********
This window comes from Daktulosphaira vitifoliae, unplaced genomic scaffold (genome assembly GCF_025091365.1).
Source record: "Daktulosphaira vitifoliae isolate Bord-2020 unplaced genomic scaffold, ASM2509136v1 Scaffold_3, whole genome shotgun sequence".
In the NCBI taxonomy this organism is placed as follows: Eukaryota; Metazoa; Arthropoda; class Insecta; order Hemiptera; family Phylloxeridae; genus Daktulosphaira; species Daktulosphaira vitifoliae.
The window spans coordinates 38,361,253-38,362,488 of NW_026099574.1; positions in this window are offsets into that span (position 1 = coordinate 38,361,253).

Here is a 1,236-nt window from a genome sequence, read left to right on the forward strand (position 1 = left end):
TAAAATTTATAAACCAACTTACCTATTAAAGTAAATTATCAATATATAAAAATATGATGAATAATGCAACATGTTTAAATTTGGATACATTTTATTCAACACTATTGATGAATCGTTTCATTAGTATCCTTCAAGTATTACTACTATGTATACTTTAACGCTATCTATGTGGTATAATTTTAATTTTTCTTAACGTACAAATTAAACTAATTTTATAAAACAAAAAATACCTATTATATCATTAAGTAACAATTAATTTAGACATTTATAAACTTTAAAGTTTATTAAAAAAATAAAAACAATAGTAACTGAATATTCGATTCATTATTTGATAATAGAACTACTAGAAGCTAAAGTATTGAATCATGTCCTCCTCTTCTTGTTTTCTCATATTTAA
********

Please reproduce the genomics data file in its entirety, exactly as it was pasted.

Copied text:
This window comes from Daktulosphaira vitifoliae, unplaced genomic scaffold (genome assembly GCF_025091365.1).
Source record: "Daktulosphaira vitifoliae isolate Bord-2020 unplaced genomic scaffold, ASM2509136v1 Scaffold_3, whole genome shotgun sequence".
In the NCBI taxonomy this organism is placed as follows: Eukaryota; Metazoa; Arthropoda; class Insecta; order Hemiptera; family Phylloxeridae; genus Daktulosphaira; species Daktulosphaira vitifoliae.
The window spans coordinates 38,361,253-38,362,488 of NW_026099574.1; positions in this window are offsets into that span (position 1 = coordinate 38,361,253).

Here is a 1,236-nt window from a genome sequence, read left to right on the forward strand (position 1 = left end):
TAAAATTTATAAACCAACTTACCTATTAAAGTAAATTATCAATATATAAAAATATGATGAATAATGCAACATGTTTAAATTTGGATACATTTTATTCAACACTATTGATGAATCGTTTCATTAGTATCCTTCAAGTATTACTACTATGTATACTTTAACGCTATCTATGTGGTATAATTTTAATTTTTCTTAACGTACAAATTAAACTAATTTTATAAAACAAAAAATACCTATTATATCATTAAGTAACAATTAATTTAGACATTTATAAACTTTAAAGTTTATTAAAAAAATAAAAACAATAGTAACTGAATATTCGATTCATTATTTGATAATAGAACTACTAGAAGCTAAAGTATTGAATCATGTCCTCCTCTTCTTGTTTTCTCATATTTAA